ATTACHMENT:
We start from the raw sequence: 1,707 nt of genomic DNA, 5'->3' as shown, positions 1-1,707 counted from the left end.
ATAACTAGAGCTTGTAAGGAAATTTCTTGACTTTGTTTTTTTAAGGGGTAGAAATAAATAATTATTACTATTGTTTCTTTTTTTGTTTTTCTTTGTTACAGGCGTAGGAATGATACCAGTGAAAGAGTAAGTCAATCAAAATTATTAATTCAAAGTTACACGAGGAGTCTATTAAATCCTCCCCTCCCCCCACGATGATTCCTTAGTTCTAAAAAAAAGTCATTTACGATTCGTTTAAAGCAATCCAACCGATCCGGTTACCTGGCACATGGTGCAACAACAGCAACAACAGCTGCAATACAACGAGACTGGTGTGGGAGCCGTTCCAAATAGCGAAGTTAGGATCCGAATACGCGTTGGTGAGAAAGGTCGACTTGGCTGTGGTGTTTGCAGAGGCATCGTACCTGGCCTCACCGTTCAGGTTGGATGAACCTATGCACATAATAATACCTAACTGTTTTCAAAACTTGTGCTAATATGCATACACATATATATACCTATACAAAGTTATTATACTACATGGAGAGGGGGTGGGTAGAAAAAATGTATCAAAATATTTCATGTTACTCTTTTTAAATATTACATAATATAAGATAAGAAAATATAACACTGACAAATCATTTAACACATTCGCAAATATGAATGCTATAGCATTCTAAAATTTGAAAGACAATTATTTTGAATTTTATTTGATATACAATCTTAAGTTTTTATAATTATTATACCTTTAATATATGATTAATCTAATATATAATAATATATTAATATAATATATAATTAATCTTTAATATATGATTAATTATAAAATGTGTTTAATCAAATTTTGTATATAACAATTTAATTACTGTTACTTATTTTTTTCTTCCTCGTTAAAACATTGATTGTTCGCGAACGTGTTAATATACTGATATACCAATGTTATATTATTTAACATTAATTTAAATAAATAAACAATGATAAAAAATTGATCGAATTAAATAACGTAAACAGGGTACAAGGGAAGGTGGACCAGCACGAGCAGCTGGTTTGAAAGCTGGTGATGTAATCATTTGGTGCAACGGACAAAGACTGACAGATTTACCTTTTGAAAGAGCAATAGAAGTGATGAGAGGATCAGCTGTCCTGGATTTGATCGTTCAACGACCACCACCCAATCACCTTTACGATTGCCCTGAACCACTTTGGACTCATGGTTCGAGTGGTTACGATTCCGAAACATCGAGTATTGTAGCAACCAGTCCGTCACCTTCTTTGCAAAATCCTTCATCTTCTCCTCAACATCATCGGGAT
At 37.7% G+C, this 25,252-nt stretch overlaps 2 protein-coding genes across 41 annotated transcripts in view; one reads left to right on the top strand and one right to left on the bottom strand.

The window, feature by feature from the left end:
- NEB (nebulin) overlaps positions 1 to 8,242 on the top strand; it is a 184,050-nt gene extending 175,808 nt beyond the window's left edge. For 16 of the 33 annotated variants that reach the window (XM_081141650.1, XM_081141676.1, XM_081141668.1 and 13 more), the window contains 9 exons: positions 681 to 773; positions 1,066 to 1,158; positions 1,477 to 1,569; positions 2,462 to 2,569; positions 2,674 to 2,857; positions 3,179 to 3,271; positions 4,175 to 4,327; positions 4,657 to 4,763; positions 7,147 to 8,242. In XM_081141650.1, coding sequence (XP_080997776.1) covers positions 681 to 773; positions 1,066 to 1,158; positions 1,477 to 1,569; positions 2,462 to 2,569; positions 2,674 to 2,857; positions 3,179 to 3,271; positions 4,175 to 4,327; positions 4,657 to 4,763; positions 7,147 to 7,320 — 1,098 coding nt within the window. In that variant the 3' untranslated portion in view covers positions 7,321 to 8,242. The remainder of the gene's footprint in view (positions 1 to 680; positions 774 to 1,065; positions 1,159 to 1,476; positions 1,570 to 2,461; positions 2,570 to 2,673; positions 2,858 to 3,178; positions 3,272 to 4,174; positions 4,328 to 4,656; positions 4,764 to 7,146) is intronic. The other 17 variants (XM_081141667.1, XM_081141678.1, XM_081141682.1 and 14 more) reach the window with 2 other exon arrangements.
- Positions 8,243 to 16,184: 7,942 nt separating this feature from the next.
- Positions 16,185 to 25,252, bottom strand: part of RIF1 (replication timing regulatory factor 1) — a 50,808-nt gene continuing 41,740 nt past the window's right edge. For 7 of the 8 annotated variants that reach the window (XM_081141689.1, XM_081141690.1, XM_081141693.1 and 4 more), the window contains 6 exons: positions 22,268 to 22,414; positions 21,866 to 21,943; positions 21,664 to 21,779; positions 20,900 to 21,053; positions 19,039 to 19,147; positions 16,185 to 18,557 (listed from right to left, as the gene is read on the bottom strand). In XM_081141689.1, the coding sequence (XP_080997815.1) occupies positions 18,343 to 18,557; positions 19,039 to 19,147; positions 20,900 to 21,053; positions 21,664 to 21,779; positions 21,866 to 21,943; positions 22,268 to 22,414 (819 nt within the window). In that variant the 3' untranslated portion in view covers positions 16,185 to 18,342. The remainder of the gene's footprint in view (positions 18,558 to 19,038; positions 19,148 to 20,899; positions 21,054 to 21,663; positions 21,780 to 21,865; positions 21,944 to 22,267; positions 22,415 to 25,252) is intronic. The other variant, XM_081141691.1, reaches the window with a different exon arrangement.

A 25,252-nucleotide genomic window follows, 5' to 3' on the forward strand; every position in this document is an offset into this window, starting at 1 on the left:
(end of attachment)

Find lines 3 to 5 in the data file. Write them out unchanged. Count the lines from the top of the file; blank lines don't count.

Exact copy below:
At 37.7% G+C, this 25,252-nt stretch overlaps 2 protein-coding genes across 41 annotated transcripts in view; one reads left to right on the top strand and one right to left on the bottom strand.

The window, feature by feature from the left end:
- NEB (nebulin) overlaps positions 1 to 8,242 on the top strand; it is a 184,050-nt gene extending 175,808 nt beyond the window's left edge. For 16 of the 33 annotated variants that reach the window (XM_081141650.1, XM_081141676.1, XM_081141668.1 and 13 more), the window contains 9 exons: positions 681 to 773; positions 1,066 to 1,158; positions 1,477 to 1,569; positions 2,462 to 2,569; positions 2,674 to 2,857; positions 3,179 to 3,271; positions 4,175 to 4,327; positions 4,657 to 4,763; positions 7,147 to 8,242. In XM_081141650.1, coding sequence (XP_080997776.1) covers positions 681 to 773; positions 1,066 to 1,158; positions 1,477 to 1,569; positions 2,462 to 2,569; positions 2,674 to 2,857; positions 3,179 to 3,271; positions 4,175 to 4,327; positions 4,657 to 4,763; positions 7,147 to 7,320 — 1,098 coding nt within the window. In that variant the 3' untranslated portion in view covers positions 7,321 to 8,242. The remainder of the gene's footprint in view (positions 1 to 680; positions 774 to 1,065; positions 1,159 to 1,476; positions 1,570 to 2,461; positions 2,570 to 2,673; positions 2,858 to 3,178; positions 3,272 to 4,174; positions 4,328 to 4,656; positions 4,764 to 7,146) is intronic. The other 17 variants (XM_081141667.1, XM_081141678.1, XM_081141682.1 and 14 more) reach the window with 2 other exon arrangements.